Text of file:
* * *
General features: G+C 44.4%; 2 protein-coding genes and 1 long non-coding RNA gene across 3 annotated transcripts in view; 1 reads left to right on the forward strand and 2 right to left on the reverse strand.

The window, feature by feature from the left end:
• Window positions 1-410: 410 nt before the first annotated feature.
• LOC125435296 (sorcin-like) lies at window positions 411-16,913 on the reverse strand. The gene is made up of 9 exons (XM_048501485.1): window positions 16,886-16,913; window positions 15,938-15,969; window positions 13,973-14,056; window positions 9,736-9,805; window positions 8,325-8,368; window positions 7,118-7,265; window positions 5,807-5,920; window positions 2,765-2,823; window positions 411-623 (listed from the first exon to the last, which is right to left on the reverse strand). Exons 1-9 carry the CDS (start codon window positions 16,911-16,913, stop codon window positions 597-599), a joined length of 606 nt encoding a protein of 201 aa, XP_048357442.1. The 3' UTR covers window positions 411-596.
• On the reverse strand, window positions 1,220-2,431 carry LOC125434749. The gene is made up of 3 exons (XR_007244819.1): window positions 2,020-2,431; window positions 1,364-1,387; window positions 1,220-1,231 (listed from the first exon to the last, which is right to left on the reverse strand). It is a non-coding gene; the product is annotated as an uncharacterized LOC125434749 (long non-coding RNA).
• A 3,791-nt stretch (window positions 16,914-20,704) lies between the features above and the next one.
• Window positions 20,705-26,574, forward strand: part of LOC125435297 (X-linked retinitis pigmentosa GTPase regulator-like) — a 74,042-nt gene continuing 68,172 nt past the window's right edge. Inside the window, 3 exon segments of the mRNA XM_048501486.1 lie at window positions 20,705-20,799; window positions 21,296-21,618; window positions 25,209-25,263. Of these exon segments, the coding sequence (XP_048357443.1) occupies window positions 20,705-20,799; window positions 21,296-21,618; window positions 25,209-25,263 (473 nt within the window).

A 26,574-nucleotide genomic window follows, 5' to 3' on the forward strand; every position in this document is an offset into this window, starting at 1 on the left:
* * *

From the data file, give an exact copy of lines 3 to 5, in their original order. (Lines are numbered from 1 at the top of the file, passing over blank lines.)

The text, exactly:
• Window positions 1-410: 410 nt before the first annotated feature.
• LOC125435296 (sorcin-like) lies at window positions 411-16,913 on the reverse strand. The gene is made up of 9 exons (XM_048501485.1): window positions 16,886-16,913; window positions 15,938-15,969; window positions 13,973-14,056; window positions 9,736-9,805; window positions 8,325-8,368; window positions 7,118-7,265; window positions 5,807-5,920; window positions 2,765-2,823; window positions 411-623 (listed from the first exon to the last, which is right to left on the reverse strand). Exons 1-9 carry the CDS (start codon window positions 16,911-16,913, stop codon window positions 597-599), a joined length of 606 nt encoding a protein of 201 aa, XP_048357442.1. The 3' UTR covers window positions 411-596.
• On the reverse strand, window positions 1,220-2,431 carry LOC125434749. The gene is made up of 3 exons (XR_007244819.1): window positions 2,020-2,431; window positions 1,364-1,387; window positions 1,220-1,231 (listed from the first exon to the last, which is right to left on the reverse strand). It is a non-coding gene; the product is annotated as an uncharacterized LOC125434749 (long non-coding RNA).